This is how a widget will be typically developed by Ruby/PHP programmer using NetBeans widget development plugins:

  • right-click and use a wizard to add a new Ruby or PHP widget
  • start writing native Ruby/PHP code
  • right-click and a few selections to deploy the widget
No Java code ever written.

This is how cross-technology widgets will be wired together by Ruby/PHP programmer using NetBeans widget developement plugins:
  • use widget story-board in NetBeans
  • drag-n-drop the widgets (Java/Ruby/PHP) on to the storyboard
  • right-click and add public render parameters (provide a name, thats all)
  • drag-n-connect to wire the widgets together
The only thing that Ruby/PHP developer needs to know is the name of the public render parameter while developing the widget. Everything else is taken care of by the tools.

Thursday Oct 11, 2007

OpenSSO and Liferay Integration Prototype

Introduction
I would prefer to write a short blog and document this somewhere rather than put all of this in a blog, but was not sure where to put it. So this has become a blogument ;)
OpenSSO is an open source project for Single Sign-On. Liferay is an open source portal from Liferay, Inc.
Liferay portal already integrates with CAS single sign-on server. This blogument describes how Liferay portal can be integrated with OpenSSO for single sign-on.

OpenSSO server
  • Download the OpenSSO server
  • For this prototype, FAM 8.0 Build 1 Zip was used. (FAM stands for Federated Access Manager)
  • Turn off the security manager. On Glassfish v2, it is off by default. On AS9.1, access the admin console and turn it off.
  • If security manager needs to be on, then server.policy must be edited as described here. You may need a few more permissions than listed here.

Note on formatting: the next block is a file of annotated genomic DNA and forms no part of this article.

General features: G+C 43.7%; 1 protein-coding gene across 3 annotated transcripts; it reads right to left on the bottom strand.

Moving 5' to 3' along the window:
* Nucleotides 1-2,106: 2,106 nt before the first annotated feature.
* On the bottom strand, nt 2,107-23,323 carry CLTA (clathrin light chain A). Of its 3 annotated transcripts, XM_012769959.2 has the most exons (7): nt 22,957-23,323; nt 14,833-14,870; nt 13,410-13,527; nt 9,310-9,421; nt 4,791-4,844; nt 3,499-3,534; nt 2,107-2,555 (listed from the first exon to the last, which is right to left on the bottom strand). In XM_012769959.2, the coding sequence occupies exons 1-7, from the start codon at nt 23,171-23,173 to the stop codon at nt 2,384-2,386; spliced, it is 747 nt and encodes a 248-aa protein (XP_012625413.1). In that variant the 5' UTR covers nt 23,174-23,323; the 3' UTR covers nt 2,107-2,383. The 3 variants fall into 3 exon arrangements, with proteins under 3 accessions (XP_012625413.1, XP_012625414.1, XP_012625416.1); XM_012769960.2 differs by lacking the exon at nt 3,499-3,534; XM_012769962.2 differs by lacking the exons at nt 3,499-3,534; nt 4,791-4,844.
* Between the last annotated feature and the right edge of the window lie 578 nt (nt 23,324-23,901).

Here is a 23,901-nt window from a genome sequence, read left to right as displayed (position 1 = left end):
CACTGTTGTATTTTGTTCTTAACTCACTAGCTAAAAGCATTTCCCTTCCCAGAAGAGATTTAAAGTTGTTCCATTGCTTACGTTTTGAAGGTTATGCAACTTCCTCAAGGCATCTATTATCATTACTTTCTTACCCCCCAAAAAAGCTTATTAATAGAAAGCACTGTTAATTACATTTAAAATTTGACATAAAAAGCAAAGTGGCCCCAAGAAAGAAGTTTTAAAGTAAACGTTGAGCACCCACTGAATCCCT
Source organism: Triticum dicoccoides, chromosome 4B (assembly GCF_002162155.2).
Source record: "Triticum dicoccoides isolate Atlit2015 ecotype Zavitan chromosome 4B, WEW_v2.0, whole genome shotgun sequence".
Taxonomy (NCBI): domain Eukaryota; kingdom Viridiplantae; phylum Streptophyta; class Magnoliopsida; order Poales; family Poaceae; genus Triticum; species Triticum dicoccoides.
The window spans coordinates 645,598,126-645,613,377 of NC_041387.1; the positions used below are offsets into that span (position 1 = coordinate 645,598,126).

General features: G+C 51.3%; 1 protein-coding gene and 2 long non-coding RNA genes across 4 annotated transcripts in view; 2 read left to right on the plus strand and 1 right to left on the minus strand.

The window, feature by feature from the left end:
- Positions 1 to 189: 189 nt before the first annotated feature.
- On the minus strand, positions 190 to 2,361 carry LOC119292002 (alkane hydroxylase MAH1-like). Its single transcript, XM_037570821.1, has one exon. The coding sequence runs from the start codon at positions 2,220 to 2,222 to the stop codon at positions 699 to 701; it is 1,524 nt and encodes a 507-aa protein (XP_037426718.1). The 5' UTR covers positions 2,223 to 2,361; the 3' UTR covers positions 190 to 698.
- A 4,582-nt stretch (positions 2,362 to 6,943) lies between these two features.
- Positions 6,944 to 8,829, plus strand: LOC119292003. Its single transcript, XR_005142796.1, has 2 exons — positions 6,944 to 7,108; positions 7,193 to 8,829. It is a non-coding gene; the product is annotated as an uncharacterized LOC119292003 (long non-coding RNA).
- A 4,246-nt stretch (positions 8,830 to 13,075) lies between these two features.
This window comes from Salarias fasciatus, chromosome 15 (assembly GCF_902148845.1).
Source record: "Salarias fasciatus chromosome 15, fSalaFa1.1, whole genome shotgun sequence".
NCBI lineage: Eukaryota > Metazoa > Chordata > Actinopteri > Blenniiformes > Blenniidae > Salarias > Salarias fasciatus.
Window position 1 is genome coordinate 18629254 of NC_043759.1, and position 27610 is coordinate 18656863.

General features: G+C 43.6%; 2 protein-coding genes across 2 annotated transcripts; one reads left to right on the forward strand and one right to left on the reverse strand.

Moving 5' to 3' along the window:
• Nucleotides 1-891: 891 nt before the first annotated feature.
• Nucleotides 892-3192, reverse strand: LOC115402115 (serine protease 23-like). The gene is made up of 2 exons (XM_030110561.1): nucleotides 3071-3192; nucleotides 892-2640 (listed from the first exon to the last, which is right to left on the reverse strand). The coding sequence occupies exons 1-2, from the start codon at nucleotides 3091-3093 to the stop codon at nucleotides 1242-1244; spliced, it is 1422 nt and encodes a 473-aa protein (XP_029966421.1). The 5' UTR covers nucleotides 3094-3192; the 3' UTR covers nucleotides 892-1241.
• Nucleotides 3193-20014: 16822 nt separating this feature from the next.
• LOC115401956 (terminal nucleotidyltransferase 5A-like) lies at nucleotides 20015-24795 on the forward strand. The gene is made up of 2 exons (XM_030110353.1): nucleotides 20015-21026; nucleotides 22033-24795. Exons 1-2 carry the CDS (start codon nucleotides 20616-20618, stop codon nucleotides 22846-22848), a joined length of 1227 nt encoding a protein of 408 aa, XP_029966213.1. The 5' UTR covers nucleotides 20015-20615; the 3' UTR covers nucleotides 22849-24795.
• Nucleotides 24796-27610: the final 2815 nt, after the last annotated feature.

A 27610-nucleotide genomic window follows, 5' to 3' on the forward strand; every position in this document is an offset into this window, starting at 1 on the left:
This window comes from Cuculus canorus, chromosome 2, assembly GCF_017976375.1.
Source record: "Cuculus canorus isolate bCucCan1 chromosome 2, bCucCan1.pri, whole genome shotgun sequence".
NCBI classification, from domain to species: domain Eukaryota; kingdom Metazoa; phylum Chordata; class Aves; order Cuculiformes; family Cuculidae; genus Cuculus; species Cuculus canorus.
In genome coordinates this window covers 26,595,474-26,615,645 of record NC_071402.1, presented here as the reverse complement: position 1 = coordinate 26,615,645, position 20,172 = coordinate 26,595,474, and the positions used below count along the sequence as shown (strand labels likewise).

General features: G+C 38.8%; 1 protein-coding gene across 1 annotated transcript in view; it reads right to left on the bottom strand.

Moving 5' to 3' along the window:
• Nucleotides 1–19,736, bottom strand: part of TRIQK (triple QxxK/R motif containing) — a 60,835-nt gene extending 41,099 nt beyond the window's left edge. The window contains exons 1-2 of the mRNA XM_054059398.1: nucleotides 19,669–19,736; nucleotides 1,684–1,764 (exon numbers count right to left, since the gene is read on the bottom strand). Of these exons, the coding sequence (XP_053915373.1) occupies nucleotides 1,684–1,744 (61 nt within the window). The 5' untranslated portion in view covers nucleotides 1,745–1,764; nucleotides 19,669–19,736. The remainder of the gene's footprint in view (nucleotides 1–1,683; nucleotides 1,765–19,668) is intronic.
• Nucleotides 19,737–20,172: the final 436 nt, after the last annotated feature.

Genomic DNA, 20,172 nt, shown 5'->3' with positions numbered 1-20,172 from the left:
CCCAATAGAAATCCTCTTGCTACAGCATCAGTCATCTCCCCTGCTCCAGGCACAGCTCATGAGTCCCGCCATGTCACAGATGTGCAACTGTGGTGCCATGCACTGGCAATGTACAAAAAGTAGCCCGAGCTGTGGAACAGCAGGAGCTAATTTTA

• Unzip the file and deploy the deployable-war/fam.war as /opensso
  • Access the server (http://opensso-host:port/opensso) to invoke the configurator. Once configured, it will take you to login page where you can login as "amadmin" user.
OpenSSO client
There are 2 ways for an application to leverage OpenSSO as a client
  1. Using client sdk from the downloaded zip (libraries/jars/famclientsdk.jar)
  2. Using web services or REST based services.
There are advantages/disadvantages in both. Client sdk comes with its own cache and a comprehensive set of Java APIs. So you can register SSO token event listners etc. Also you need to configure AMConfig.properties into your classpath.
If you use REST based identity services, then application is responsible for maintaining its own sessions and data cache. But using REST, the client does not have build and runtime dependency on OpenSSO jars. Thanks to Aravindan for providing the info on this latest and greatest feature.

The REST based services were used for this prototype. Currently, only authenticate/authorize/attributes/log are the REST operations available. So there is no way to validate a client session with server or to get a subjectid for an authenticated user. An issue 1079 has been opened with OpenSSO for this enhancement.
For the time being, the subjectid is extracted from the sso cookie and the following REST operation is used,
http://host:port/opensso/identity/attributes?subjectid=ssoTokenId

This returns user details in the following form: